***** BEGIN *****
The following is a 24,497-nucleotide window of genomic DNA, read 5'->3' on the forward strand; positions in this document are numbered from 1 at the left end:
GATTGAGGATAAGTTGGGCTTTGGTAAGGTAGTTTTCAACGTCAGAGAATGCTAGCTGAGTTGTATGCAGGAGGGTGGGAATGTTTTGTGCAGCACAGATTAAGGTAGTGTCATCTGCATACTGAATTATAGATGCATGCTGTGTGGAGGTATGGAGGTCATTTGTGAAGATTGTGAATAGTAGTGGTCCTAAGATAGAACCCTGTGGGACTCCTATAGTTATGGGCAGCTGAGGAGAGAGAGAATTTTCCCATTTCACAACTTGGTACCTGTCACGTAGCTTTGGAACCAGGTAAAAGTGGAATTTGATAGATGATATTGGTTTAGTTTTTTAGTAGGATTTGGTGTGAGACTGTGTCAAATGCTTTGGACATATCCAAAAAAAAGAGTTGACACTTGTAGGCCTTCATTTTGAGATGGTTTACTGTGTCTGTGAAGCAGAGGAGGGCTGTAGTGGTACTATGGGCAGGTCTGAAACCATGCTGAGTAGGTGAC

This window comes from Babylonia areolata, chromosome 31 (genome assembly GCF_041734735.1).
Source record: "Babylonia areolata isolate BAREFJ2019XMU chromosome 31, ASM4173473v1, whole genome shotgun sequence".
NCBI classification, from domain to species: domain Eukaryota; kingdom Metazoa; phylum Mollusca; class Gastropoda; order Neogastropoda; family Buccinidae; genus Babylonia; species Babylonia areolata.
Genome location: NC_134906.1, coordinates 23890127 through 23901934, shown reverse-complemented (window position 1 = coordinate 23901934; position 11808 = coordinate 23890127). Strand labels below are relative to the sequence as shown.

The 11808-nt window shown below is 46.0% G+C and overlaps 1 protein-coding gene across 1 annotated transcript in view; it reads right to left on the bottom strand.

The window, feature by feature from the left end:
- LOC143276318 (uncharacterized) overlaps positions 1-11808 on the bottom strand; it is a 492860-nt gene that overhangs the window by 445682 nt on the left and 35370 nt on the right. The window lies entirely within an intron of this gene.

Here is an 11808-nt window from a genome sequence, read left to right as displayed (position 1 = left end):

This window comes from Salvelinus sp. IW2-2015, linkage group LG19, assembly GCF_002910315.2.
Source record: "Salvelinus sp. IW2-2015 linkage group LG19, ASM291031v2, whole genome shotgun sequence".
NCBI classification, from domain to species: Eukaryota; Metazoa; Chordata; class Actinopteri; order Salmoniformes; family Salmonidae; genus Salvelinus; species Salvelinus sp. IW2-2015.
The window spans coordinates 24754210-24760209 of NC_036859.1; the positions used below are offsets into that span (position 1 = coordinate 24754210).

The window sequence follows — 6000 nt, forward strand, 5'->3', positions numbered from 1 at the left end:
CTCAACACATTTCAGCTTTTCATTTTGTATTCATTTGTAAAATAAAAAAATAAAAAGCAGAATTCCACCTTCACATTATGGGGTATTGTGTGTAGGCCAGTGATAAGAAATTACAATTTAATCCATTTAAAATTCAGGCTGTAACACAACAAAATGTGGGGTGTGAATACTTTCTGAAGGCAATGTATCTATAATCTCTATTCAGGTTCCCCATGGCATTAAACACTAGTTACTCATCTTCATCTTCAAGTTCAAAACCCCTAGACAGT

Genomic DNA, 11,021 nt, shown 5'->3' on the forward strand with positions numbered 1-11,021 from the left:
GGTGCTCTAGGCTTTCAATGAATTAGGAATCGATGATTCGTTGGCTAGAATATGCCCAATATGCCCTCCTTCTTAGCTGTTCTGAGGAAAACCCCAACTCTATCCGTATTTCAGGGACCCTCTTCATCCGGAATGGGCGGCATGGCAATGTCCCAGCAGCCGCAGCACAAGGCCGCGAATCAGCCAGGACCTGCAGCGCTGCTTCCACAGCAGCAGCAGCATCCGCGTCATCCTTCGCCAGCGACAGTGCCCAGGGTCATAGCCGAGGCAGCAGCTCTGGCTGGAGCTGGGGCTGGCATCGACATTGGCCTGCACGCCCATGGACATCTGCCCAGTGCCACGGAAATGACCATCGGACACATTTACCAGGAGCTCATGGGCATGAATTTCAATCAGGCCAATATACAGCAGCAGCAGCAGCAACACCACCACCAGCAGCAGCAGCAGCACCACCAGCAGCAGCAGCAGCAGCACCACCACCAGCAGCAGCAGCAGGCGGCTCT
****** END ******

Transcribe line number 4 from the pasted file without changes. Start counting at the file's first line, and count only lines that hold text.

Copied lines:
Source record: "Babylonia areolata isolate BAREFJ2019XMU chromosome 31, ASM4173473v1, whole genome shotgun sequence".